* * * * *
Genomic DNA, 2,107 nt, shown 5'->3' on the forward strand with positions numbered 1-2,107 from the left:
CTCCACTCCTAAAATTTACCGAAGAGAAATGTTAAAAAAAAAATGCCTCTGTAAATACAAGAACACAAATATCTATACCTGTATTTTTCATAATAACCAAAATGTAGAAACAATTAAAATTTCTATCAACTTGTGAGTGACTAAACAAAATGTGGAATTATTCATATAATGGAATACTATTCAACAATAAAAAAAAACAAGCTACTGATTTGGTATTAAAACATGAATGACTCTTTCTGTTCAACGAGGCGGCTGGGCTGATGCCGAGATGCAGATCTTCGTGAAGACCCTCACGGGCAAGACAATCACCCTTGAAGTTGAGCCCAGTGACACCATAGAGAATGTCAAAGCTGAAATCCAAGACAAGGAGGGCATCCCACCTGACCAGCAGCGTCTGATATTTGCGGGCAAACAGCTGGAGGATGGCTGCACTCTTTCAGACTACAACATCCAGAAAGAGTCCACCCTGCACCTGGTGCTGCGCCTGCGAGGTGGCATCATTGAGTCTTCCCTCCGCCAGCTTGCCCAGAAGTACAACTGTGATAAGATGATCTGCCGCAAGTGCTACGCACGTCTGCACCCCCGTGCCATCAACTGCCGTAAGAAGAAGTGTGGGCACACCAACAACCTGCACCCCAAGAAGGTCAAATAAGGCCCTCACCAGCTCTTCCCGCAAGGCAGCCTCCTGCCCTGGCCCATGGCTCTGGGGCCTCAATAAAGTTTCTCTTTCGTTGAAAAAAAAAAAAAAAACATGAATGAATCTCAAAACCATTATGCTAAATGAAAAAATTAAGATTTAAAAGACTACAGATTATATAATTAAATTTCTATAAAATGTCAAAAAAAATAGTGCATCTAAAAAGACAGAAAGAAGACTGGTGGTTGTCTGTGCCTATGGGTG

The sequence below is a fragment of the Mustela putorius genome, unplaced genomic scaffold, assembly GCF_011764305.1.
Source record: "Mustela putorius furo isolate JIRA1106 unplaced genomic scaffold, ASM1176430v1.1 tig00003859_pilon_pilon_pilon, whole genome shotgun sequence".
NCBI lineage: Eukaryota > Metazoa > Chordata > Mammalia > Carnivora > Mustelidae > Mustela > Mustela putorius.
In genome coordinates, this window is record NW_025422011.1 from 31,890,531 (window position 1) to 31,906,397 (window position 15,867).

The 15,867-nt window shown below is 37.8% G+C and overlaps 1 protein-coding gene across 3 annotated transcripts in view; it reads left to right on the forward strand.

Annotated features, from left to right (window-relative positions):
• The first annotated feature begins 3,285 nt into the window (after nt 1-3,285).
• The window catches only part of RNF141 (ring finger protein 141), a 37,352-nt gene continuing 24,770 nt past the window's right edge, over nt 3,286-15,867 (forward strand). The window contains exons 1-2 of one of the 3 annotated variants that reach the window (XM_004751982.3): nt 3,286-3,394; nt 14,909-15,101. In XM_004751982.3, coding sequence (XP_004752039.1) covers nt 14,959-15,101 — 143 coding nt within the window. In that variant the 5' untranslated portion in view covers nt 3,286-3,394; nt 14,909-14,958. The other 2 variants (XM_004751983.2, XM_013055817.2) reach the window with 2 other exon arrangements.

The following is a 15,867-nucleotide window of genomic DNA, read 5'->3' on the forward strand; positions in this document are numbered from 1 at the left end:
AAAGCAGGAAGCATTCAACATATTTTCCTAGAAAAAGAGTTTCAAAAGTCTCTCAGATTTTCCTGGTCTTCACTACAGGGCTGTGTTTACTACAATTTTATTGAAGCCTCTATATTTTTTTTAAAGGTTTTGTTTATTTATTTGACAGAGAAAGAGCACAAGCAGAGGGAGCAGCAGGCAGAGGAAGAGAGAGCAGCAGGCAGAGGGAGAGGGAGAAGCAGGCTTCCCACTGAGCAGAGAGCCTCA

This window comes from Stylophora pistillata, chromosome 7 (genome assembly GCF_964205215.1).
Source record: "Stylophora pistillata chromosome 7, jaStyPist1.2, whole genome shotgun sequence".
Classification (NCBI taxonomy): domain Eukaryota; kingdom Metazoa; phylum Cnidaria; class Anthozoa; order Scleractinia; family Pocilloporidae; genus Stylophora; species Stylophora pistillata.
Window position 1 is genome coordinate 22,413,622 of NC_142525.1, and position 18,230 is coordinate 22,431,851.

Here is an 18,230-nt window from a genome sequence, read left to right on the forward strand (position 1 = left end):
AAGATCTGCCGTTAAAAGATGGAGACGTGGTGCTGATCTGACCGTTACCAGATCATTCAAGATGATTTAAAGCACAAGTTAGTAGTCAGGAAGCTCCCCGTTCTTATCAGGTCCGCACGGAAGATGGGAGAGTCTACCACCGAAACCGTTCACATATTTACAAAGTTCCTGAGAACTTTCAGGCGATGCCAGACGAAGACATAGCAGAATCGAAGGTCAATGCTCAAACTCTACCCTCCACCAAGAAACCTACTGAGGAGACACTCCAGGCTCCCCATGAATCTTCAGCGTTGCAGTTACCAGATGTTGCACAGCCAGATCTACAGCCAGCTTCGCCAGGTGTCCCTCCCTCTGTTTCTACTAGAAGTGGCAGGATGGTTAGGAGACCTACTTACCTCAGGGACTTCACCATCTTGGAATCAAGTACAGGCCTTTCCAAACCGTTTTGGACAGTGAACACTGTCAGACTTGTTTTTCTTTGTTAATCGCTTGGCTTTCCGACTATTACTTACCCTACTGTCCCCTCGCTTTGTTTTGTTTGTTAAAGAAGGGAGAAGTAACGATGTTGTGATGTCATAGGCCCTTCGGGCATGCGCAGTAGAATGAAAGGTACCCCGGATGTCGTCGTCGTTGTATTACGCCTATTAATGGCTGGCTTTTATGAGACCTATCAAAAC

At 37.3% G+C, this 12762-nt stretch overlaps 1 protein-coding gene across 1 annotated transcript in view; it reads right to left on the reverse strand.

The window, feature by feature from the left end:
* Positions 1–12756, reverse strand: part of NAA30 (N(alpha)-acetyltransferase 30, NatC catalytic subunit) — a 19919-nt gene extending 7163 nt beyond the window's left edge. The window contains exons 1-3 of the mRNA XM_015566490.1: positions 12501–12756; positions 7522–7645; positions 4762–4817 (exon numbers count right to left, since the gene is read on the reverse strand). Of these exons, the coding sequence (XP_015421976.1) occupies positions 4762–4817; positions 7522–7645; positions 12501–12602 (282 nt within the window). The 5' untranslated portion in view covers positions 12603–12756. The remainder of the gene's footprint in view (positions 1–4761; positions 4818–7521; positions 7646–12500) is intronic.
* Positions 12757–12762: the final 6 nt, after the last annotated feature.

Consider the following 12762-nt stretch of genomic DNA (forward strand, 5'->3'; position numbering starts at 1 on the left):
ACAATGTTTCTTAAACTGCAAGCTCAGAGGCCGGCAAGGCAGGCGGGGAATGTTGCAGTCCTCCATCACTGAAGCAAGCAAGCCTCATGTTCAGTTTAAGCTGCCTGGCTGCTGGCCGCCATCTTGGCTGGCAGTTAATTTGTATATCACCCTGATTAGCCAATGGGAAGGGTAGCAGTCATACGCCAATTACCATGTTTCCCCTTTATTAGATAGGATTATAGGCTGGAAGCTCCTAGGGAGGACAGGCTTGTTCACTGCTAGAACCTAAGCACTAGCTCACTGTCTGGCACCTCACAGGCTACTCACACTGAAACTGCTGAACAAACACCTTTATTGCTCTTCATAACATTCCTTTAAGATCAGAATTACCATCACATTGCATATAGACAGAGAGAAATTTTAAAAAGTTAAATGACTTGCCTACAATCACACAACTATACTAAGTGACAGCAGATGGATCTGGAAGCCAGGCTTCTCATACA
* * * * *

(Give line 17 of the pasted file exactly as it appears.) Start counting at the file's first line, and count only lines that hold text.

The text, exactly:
Here is an 18,230-nt window from a genome sequence, read left to right on the forward strand (position 1 = left end):